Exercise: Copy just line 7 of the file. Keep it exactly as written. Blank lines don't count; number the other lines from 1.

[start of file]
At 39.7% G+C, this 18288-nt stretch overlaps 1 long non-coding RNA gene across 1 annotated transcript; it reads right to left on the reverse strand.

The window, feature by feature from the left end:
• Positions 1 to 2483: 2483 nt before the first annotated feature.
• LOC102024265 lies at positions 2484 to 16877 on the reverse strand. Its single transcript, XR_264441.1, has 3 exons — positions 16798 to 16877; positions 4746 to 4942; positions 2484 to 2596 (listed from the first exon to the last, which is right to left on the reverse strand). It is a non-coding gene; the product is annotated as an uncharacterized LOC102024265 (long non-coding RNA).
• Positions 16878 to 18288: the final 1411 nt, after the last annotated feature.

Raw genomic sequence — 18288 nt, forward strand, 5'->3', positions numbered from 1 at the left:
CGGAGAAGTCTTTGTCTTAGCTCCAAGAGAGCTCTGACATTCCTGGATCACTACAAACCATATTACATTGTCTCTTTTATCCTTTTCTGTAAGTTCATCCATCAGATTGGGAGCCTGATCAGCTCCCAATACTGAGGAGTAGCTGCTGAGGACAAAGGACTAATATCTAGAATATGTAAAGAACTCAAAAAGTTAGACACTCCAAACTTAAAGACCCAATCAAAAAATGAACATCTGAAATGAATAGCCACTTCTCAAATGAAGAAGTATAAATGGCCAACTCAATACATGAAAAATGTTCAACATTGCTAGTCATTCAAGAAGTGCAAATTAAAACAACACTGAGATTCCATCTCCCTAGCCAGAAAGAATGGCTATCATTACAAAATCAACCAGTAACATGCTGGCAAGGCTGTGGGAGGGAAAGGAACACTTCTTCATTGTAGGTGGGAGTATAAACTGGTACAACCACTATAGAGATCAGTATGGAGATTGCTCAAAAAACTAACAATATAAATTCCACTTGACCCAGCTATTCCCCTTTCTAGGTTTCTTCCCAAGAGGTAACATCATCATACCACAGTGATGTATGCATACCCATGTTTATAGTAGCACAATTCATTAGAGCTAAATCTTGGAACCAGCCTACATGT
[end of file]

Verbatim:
CGGAGAAGTCTTTGTCTTAGCTCCAAGAGAGCTCTGACATTCCTGGATCACTACAAACCATATTACATTGTCTCTTTTATCCTTTTCTGTAAGTTCATCCATCAGATTGGGAGCCTGATCAGCTCCCAATACTGAGGAGTAGCTGCTGAGGACAAAGGACTAATATCTAGAATATGTAAAGAACTCAAAAAGTTAGACACTCCAAACTTAAAGACCCAATCAAAAAATGAACATCTGAAATGAATAGCCACTTCTCAAATGAAGAAGTATAAATGGCCAACTCAATACATGAAAAATGTTCAACATTGCTAGTCATTCAAGAAGTGCAAATTAAAACAACACTGAGATTCCATCTCCCTAGCCAGAAAGAATGGCTATCATTACAAAATCAACCAGTAACATGCTGGCAAGGCTGTGGGAGGGAAAGGAACACTTCTTCATTGTAGGTGGGAGTATAAACTGGTACAACCACTATAGAGATCAGTATGGAGATTGCTCAAAAAACTAACAATATAAATTCCACTTGACCCAGCTATTCCCCTTTCTAGGTTTCTTCCCAAGAGGTAACATCATCATACCACAGTGATGTATGCATACCCATGTTTATAGTAGCACAATTCATTAGAGCTAAATCTTGGAACCAGCCTACATGT